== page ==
DragonFly BSD

vkernel

The DragonFly virtual kernels

Obtained from vkernel(7) written by Sascha Wildner, added by Matthias Schmidt

The idea behind the development of the vkernel architecture was to find an elegant solution to debugging of the kernel and its components. It eases debugging, as it allows for a virtual kernel being loaded in userland and hence debug it without affecting the real kernel itself. By being able to load it on a running system it also removes the need for reboots between kernel compiles.

The vkernel architecture allows for running DragonFly kernels in userland.

Supported devices

A number of virtual device drivers exist to supplement the virtual kernel.

Disk device

The vkd driver allows for up to 16 vn(4) based disk devices. The root device will be vkd0.

CD-ROM device

The vcd driver allows for up to 16 virtual CD-ROM devices. Basically this is a read only vkd device with a block size of 2048.

Network interface

The vke driver supports up to 16 virtual network interfaces which are

associated with tap(4) devices on the host. For each vke device, the per-interface read only sysctl(3) variable hw.vkeX.tap_unit holds the unit number of the associated tap(4) device.

Setup a virtual kernel environment

A couple of steps are necessary in order to prepare the system to build and run a virtual kernel.

Setting up the filesystem

The vkernel architecture needs a number of files which reside in /var/vkernel. Since these files tend to get rather big and the /var partition is usually of limited size, we recommend the directory to be created in the /home partition with a link to it in /var:

% mkdir /home/var.vkernel
% ln -s /home/var.vkernel /var/vkernel

Next, a filesystem image to be used by the virtual kernel has to be created and populated (assuming world has been built previously):

# dd if=/dev/zero of=/var/vkernel/rootimg.01 bs=1m count=2048
# vnconfig -c vn0 /var/vkernel/rootimg.01
# disklabel -r -w vn0s0 auto
# disklabel -e vn0s0      # add 'a' partition with fstype `4.2BSD' size could be '*'
# newfs /dev/vn0s0a
# mount /dev/vn0s0a /mnt

If instead of using vn0 you specify vn to vnconfig, a new vn device will be created and a message saying which vnX was created will appear. This effectively lifts the limit of 4 vn devices.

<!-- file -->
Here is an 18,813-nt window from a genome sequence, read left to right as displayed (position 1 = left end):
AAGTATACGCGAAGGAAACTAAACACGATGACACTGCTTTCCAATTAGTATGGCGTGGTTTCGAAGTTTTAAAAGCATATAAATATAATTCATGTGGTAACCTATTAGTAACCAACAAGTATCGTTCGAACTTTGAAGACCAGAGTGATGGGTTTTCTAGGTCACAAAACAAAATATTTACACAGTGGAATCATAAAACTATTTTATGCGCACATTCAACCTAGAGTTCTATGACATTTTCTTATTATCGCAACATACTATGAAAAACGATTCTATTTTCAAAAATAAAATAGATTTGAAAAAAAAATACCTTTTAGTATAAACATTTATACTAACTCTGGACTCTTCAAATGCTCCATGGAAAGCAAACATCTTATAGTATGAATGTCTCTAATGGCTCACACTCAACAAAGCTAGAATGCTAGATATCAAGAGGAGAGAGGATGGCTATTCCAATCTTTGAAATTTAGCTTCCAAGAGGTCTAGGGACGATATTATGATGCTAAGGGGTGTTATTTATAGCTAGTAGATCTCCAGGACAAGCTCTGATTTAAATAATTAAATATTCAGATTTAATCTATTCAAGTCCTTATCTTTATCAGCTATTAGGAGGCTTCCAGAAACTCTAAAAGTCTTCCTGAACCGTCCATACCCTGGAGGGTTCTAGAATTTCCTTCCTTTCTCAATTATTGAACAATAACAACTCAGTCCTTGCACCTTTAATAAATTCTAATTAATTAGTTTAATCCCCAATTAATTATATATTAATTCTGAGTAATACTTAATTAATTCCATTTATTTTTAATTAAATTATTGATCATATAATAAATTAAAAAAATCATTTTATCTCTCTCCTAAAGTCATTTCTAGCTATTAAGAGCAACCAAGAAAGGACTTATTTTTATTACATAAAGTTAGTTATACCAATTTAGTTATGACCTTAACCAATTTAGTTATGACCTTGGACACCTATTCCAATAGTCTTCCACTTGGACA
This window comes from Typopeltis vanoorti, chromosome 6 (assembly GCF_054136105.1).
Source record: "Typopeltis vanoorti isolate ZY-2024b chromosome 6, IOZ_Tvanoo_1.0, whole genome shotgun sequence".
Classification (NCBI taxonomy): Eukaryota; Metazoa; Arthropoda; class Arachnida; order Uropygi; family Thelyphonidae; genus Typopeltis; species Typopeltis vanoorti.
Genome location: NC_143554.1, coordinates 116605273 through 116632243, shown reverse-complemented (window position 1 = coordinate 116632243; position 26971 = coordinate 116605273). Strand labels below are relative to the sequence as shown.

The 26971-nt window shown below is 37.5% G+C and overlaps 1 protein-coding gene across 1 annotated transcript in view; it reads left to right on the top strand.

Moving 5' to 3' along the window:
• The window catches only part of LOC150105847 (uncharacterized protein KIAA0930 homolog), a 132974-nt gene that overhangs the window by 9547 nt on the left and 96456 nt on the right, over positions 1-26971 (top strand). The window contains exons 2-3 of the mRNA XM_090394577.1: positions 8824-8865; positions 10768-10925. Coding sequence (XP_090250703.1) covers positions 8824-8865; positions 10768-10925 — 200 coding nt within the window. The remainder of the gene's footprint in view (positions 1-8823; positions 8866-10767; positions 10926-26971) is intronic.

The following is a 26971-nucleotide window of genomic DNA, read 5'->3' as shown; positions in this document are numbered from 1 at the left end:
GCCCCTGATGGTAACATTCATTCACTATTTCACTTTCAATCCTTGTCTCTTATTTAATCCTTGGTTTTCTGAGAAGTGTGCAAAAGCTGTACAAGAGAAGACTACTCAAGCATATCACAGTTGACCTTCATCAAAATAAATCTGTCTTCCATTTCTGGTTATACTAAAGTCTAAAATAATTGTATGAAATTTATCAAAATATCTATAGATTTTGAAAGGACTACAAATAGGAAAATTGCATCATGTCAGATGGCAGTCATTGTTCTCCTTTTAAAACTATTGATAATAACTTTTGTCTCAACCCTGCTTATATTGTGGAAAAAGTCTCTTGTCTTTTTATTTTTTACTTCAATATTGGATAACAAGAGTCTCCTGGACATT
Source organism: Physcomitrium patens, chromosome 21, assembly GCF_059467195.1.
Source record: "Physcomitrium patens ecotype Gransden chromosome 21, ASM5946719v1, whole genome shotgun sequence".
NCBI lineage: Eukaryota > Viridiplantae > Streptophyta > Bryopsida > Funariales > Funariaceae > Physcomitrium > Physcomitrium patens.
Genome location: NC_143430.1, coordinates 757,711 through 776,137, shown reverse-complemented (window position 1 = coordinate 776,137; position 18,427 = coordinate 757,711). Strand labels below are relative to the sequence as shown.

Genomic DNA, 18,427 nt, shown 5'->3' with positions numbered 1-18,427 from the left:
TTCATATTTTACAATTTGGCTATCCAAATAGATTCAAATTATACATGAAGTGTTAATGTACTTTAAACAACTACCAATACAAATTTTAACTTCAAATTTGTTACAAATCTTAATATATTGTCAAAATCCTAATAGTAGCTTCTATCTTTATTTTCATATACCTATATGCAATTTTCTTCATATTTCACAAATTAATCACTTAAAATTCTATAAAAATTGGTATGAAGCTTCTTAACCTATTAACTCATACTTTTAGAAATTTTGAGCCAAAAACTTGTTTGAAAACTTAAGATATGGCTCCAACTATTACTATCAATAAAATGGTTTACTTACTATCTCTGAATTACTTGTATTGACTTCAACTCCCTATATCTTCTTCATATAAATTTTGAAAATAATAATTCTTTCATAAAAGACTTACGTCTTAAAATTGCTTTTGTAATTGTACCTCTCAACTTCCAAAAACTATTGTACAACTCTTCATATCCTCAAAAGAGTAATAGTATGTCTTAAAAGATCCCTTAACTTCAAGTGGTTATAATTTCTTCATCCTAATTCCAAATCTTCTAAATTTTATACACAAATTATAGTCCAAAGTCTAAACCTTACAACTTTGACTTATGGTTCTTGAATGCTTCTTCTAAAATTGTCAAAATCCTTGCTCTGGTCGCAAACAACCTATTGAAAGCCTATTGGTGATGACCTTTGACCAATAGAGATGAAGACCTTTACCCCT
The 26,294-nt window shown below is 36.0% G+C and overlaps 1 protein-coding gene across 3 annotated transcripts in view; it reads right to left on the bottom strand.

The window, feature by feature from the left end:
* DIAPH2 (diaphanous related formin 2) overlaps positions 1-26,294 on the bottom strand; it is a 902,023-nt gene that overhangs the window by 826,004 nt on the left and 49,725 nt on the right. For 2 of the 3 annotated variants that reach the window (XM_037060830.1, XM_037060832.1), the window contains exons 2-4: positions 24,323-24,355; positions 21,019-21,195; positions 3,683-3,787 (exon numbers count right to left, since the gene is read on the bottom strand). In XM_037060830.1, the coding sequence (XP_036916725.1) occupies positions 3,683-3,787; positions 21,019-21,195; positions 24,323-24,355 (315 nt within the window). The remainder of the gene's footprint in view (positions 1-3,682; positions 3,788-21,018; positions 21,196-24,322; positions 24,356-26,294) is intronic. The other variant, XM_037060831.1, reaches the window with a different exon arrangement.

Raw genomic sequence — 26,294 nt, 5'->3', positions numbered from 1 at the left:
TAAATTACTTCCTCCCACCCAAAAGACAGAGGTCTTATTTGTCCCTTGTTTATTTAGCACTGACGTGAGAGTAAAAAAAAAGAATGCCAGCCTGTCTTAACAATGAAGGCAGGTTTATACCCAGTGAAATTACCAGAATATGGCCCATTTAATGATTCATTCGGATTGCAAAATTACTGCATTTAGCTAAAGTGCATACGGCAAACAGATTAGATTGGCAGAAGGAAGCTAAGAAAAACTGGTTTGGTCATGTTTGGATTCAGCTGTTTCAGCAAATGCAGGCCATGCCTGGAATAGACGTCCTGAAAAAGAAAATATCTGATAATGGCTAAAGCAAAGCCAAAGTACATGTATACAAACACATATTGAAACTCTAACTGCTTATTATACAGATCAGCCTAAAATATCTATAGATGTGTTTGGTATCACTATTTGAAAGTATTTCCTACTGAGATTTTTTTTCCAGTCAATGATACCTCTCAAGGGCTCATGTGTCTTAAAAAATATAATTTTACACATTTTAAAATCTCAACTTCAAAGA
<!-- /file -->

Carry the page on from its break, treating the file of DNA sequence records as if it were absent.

Assuming that you build your world before, you can populate the image now. If you didn't build your world see chapter 21.

# cd /usr/src
# make installworld DESTDIR=/mnt
# cd etc
# make distribution DESTDIR=/mnt

Create a fstab file to let the vkernel find your image file.

# echo '/dev/vkd0s0a      /       ufs     rw      1  1' >/mnt/etc/fstab
# echo 'proc              /proc   procfs  rw      0  0' >>/mnt/etc/fstab

Edit /mnt/etc/ttys and replace the console entry with the following line and turn off all other gettys.

# console "/usr/libexec/getty Pc"         cons25  on  secure

Then, unmount the disk.

# umount /mnt
# vnconfig -u vn0

Compiling the virtual kernel

In order to compile a virtual kernel use the VKERNEL (VKERNEL64 for x86_64) kernel configuration file residing in /usr/src/sys/config (or a configuration file derived thereof):

# cd /usr/src
# make -DNO_MODULES buildkernel KERNCONF=VKERNEL
# make -DNO_MODULES installkernel KERNCONF=VKERNEL DESTDIR=/var/vkernel

Enabling virtual kernel operation

A special sysctl(8), vm.vkernel_enable, must be set to enable vkernel operation:

# sysctl vm.vkernel_enable=1

To make this change permanent, edit /etc/sysctl.conf

Setup networking

Configuring the network on the host system

In order to access a network interface of the host system from the vkernel, you must add the interface to a bridge(4) device which will then be passed to the -I option:

# kldload if_bridge.ko
# kldload if_tap.ko
# ifconfig bridge0 create
# ifconfig bridge0 addm re0       # assuming re0 is the host's interface
# ifconfig bridge0 up

Note : You have to change re0 to the interface of your host machine.

Run a virtual kernel

Finally, the virtual kernel can be run:

# cd /var/vkernel
# ./boot/kernel/kernel -m 64m -r /var/vkernel/rootimg.01 -I auto:bridge0

You can issue the reboot(8), halt(8), or shutdown(8) commands from inside a virtual kernel. After doing a clean shutdown the reboot(8) command will re-exec the virtual kernel binary while the other two will cause the virtual kernel to exit.